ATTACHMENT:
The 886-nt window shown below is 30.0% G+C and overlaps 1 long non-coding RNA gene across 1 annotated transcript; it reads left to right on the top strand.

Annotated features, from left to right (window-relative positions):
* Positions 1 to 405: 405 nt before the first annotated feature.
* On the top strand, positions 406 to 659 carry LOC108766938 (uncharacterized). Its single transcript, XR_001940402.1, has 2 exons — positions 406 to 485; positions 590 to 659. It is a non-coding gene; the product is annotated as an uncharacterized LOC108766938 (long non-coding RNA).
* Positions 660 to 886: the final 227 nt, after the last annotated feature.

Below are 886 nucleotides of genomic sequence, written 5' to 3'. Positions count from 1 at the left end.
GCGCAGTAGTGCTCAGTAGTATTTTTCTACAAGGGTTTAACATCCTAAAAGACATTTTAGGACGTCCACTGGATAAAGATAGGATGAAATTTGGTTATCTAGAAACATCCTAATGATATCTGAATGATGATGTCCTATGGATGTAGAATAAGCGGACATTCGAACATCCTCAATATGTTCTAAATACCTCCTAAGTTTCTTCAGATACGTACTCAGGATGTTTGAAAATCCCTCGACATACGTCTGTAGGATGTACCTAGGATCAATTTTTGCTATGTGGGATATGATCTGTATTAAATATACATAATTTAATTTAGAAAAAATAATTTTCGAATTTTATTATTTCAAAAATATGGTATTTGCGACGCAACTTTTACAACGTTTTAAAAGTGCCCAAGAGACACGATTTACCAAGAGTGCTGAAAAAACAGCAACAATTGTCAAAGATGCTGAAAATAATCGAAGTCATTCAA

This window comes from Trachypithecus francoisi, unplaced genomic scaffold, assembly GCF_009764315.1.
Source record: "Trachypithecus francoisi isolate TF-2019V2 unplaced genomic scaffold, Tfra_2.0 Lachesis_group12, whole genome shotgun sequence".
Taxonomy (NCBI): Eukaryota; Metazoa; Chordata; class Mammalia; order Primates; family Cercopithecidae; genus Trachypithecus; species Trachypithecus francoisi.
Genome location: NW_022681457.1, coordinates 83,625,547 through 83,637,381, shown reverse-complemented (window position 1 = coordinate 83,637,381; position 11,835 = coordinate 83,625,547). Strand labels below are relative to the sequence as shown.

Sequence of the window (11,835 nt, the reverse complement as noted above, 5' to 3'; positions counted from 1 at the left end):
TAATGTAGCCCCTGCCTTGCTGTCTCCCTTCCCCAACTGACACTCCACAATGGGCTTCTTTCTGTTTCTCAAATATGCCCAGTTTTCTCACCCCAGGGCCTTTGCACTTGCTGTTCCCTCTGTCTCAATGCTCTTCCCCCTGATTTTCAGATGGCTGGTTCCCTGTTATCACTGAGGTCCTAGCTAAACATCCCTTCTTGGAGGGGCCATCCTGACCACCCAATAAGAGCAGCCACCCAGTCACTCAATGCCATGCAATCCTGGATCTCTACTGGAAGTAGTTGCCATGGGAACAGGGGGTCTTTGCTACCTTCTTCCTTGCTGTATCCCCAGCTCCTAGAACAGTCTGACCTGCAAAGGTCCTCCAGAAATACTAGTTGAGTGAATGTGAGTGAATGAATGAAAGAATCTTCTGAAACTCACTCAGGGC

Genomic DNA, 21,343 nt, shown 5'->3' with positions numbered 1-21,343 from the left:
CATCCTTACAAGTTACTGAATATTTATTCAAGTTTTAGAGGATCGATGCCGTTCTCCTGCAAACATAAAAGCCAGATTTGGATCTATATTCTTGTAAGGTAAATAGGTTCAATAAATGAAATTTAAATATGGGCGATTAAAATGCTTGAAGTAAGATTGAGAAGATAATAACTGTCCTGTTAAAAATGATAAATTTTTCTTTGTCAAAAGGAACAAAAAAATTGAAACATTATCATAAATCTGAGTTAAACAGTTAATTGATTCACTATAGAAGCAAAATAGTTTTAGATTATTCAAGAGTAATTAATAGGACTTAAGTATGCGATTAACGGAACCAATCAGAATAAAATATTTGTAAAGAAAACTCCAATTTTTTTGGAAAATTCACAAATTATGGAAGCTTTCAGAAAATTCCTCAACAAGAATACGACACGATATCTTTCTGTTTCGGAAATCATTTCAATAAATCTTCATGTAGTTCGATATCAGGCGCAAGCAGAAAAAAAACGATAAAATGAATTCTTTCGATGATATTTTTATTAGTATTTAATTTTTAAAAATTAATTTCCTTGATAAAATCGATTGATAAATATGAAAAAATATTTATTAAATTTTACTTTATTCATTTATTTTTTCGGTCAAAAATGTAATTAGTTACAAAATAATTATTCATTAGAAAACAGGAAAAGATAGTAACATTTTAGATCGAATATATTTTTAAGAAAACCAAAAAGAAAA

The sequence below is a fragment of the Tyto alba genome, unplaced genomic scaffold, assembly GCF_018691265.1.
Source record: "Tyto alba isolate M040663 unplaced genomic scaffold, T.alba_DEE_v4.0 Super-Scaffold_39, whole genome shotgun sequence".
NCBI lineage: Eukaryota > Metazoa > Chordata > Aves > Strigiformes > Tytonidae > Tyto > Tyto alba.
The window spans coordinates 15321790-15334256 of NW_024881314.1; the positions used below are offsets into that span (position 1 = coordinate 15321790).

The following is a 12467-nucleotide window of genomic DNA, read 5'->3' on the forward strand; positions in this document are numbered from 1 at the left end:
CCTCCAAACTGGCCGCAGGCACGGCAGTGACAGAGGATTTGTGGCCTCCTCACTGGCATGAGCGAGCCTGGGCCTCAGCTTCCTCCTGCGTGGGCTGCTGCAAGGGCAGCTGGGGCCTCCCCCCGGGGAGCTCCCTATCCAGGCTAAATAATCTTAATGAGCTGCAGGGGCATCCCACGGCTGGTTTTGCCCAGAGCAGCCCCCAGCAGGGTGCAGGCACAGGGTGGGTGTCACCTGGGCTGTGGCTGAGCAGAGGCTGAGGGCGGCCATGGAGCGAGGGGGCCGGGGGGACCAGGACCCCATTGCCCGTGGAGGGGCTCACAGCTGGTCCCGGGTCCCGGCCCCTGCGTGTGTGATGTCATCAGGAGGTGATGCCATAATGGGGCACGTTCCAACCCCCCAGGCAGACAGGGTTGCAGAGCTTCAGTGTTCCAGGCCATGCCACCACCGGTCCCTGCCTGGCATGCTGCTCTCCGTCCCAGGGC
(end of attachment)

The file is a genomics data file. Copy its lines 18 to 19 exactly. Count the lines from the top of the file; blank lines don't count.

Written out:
NCBI lineage: Eukaryota > Metazoa > Chordata > Aves > Strigiformes > Tytonidae > Tyto > Tyto alba.
The window spans coordinates 15321790-15334256 of NW_024881314.1; the positions used below are offsets into that span (position 1 = coordinate 15321790).